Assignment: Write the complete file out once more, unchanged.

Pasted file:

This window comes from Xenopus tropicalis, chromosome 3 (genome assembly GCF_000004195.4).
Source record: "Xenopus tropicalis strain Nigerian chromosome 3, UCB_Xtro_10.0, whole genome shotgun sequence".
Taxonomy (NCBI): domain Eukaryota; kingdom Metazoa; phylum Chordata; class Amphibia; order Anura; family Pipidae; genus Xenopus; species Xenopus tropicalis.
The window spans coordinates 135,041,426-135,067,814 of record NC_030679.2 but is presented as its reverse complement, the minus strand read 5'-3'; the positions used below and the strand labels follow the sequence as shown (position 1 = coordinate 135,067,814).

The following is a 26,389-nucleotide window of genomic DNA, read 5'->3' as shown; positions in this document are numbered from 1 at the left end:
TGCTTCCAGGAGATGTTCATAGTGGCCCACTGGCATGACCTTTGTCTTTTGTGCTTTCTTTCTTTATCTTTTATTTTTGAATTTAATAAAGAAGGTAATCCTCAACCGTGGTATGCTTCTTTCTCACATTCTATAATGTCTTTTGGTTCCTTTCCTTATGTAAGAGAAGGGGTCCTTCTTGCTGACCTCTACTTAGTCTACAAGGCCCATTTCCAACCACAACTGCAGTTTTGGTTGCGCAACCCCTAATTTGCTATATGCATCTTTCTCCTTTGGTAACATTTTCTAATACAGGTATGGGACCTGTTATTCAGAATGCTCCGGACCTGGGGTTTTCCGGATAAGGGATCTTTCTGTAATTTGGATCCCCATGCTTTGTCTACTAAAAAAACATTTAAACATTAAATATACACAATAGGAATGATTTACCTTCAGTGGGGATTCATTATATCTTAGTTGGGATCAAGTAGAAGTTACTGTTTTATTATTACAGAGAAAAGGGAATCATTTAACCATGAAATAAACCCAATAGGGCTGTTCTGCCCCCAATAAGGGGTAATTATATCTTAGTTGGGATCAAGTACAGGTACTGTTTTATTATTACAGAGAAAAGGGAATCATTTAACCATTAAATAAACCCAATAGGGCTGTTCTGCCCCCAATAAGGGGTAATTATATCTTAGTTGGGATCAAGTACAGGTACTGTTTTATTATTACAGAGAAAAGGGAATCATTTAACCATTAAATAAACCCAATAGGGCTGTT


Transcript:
This window comes from Xenopus tropicalis, chromosome 3 (genome assembly GCF_000004195.4).
Source record: "Xenopus tropicalis strain Nigerian chromosome 3, UCB_Xtro_10.0, whole genome shotgun sequence".
Taxonomy (NCBI): domain Eukaryota; kingdom Metazoa; phylum Chordata; class Amphibia; order Anura; family Pipidae; genus Xenopus; species Xenopus tropicalis.
The window spans coordinates 135,041,426-135,067,814 of record NC_030679.2 but is presented as its reverse complement, the minus strand read 5'-3'; the positions used below and the strand labels follow the sequence as shown (position 1 = coordinate 135,067,814).

The following is a 26,389-nucleotide window of genomic DNA, read 5'->3' as shown; positions in this document are numbered from 1 at the left end:
TGCTTCCAGGAGATGTTCATAGTGGCCCACTGGCATGACCTTTGTCTTTTGTGCTTTCTTTCTTTATCTTTTATTTTTGAATTTAATAAAGAAGGTAATCCTCAACCGTGGTATGCTTCTTTCTCACATTCTATAATGTCTTTTGGTTCCTTTCCTTATGTAAGAGAAGGGGTCCTTCTTGCTGACCTCTACTTAGTCTACAAGGCCCATTTCCAACCACAACTGCAGTTTTGGTTGCGCAACCCCTAATTTGCTATATGCATCTTTCTCCTTTGGTAACATTTTCTAATACAGGTATGGGACCTGTTATTCAGAATGCTCCGGACCTGGGGTTTTCCGGATAAGGGATCTTTCTGTAATTTGGATCCCCATGCTTTGTCTACTAAAAAAACATTTAAACATTAAATATACACAATAGGAATGATTTACCTTCAGTGGGGATTCATTATATCTTAGTTGGGATCAAGTAGAAGTTACTGTTTTATTATTACAGAGAAAAGGGAATCATTTAACCATGAAATAAACCCAATAGGGCTGTTCTGCCCCCAATAAGGGGTAATTATATCTTAGTTGGGATCAAGTACAGGTACTGTTTTATTATTACAGAGAAAAGGGAATCATTTAACCATTAAATAAACCCAATAGGGCTGTTCTGCCCCCAATAAGGGGTAATTATATCTTAGTTGGGATCAAGTACAGGTACTGTTTTATTATTACAGAGAAAAGGGAATCATTTAACCATTAAATAAACCCAATAGGGCTGTT